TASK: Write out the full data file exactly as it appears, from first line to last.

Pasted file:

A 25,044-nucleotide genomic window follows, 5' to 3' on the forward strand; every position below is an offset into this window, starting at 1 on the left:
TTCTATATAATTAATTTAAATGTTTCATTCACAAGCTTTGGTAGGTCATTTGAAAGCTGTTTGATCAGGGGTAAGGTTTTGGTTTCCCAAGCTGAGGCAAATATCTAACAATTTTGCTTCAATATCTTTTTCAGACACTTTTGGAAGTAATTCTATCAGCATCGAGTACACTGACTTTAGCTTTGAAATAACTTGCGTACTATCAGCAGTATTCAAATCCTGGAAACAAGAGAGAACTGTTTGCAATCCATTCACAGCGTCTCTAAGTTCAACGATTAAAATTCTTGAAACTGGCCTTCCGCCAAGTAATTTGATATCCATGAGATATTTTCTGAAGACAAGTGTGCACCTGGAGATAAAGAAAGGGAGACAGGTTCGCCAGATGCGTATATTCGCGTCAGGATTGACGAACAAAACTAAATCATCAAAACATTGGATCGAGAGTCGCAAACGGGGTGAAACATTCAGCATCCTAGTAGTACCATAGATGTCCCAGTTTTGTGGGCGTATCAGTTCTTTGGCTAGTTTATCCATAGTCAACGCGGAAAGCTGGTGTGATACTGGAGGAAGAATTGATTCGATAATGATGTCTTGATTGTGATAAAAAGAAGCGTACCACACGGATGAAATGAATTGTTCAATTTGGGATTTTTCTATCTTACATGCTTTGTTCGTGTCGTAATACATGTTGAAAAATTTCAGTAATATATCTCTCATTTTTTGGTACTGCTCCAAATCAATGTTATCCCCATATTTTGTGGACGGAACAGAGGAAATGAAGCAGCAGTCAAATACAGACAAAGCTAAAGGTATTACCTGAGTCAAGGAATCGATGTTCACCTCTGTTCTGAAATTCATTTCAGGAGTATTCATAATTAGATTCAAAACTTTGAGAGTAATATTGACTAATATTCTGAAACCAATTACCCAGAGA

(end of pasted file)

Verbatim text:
A 25,044-nucleotide genomic window follows, 5' to 3' on the forward strand; every position below is an offset into this window, starting at 1 on the left:
TTCTATATAATTAATTTAAATGTTTCATTCACAAGCTTTGGTAGGTCATTTGAAAGCTGTTTGATCAGGGGTAAGGTTTTGGTTTCCCAAGCTGAGGCAAATATCTAACAATTTTGCTTCAATATCTTTTTCAGACACTTTTGGAAGTAATTCTATCAGCATCGAGTACACTGACTTTAGCTTTGAAATAACTTGCGTACTATCAGCAGTATTCAAATCCTGGAAACAAGAGAGAACTGTTTGCAATCCATTCACAGCGTCTCTAAGTTCAACGATTAAAATTCTTGAAACTGGCCTTCCGCCAAGTAATTTGATATCCATGAGATATTTTCTGAAGACAAGTGTGCACCTGGAGATAAAGAAAGGGAGACAGGTTCGCCAGATGCGTATATTCGCGTCAGGATTGACGAACAAAACTAAATCATCAAAACATTGGATCGAGAGTCGCAAACGGGGTGAAACATTCAGCATCCTAGTAGTACCATAGATGTCCCAGTTTTGTGGGCGTATCAGTTCTTTGGCTAGTTTATCCATAGTCAACGCGGAAAGCTGGTGTGATACTGGAGGAAGAATTGATTCGATAATGATGTCTTGATTGTGATAAAAAGAAGCGTACCACACGGATGAAATGAATTGTTCAATTTGGGATTTTTCTATCTTACATGCTTTGTTCGTGTCGTAATACATGTTGAAAAATTTCAGTAATATATCTCTCATTTTTTGGTACTGCTCCAAATCAATGTTATCCCCATATTTTGTGGACGGAACAGAGGAAATGAAGCAGCAGTCAAATACAGACAAAGCTAAAGGTATTACCTGAGTCAAGGAATCGATGTTCACCTCTGTTCTGAAATTCATTTCAGGAGTATTCATAATTAGATTCAAAACTTTGAGAGTAATATTGACTAATATTCTGAAACCAATTACCCAGAGA